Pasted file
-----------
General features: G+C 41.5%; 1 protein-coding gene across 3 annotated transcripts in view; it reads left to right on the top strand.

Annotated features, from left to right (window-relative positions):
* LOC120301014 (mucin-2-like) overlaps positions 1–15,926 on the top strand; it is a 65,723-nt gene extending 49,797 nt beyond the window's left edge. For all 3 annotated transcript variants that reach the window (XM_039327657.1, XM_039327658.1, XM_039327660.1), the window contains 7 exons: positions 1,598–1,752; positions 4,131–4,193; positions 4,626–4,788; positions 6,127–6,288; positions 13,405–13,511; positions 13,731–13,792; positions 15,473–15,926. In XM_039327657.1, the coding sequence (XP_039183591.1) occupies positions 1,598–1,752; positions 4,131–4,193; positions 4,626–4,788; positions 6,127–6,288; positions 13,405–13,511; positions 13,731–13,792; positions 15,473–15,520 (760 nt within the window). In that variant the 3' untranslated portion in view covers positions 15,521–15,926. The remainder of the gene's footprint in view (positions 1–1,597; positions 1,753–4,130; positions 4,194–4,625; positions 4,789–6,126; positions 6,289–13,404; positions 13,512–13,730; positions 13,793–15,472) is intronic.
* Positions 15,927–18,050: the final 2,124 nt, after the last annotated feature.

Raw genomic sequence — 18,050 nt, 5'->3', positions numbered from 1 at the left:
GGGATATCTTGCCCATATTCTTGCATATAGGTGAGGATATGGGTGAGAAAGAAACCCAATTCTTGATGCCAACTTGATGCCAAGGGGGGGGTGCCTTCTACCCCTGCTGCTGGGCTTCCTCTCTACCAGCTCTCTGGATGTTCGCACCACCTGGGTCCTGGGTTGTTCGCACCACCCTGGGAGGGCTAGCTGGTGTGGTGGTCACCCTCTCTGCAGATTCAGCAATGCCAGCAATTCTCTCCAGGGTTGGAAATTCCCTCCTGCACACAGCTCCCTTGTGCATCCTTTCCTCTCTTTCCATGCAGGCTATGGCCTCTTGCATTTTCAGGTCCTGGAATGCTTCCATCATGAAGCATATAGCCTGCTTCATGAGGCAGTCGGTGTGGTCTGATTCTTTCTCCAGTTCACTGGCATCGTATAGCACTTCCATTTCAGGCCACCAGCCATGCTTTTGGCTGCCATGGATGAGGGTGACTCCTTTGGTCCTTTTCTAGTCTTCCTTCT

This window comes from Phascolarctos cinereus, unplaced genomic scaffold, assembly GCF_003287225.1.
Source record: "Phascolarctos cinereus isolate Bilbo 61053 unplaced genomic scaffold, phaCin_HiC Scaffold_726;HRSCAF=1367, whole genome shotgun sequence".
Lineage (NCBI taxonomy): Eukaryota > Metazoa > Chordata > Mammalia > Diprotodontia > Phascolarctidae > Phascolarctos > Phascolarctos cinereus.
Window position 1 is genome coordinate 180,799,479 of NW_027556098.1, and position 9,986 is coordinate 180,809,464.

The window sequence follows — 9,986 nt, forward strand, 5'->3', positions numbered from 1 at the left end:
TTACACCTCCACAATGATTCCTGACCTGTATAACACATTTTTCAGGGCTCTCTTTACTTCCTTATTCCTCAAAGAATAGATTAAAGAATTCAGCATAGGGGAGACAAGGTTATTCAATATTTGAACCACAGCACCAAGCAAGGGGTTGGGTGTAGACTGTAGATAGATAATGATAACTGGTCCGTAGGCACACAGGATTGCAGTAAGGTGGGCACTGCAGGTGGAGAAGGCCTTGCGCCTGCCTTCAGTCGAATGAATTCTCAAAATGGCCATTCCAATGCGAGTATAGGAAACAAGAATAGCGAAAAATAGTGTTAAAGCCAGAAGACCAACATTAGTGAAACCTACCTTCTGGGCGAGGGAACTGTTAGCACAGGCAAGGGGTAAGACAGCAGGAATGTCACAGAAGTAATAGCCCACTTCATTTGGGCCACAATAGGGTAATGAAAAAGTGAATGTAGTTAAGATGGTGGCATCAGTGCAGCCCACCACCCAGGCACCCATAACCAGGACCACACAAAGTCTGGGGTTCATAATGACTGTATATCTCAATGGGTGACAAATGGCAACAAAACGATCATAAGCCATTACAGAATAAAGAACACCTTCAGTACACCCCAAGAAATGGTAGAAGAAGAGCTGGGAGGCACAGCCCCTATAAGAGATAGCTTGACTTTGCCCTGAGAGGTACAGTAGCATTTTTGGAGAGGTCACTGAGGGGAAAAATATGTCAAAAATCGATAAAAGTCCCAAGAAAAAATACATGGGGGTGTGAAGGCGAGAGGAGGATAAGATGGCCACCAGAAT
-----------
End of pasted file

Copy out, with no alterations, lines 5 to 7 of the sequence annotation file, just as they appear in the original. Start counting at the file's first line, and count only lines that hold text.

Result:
Raw genomic sequence — 18,050 nt, 5'->3', positions numbered from 1 at the left:
GGGATATCTTGCCCATATTCTTGCATATAGGTGAGGATATGGGTGAGAAAGAAACCCAATTCTTGATGCCAACTTGATGCCAAGGGGGGGGTGCCTTCTACCCCTGCTGCTGGGCTTCCTCTCTACCAGCTCTCTGGATGTTCGCACCACCTGGGTCCTGGGTTGTTCGCACCACCCTGGGAGGGCTAGCTGGTGTGGTGGTCACCCTCTCTGCAGATTCAGCAATGCCAGCAATTCTCTCCAGGGTTGGAAATTCCCTCCTGCACACAGCTCCCTTGTGCATCCTTTCCTCTCTTTCCATGCAGGCTATGGCCTCTTGCATTTTCAGGTCCTGGAATGCTTCCATCATGAAGCATATAGCCTGCTTCATGAGGCAGTCGGTGTGGTCTGATTCTTTCTCCAGTTCACTGGCATCGTATAGCACTTCCATTTCAGGCCACCAGCCATGCTTTTGGCTGCCATGGATGAGGGTGACTCCTTTGGTCCTTTTCTAGTCTTCCTTCT

This window comes from Phascolarctos cinereus, unplaced genomic scaffold, assembly GCF_003287225.1.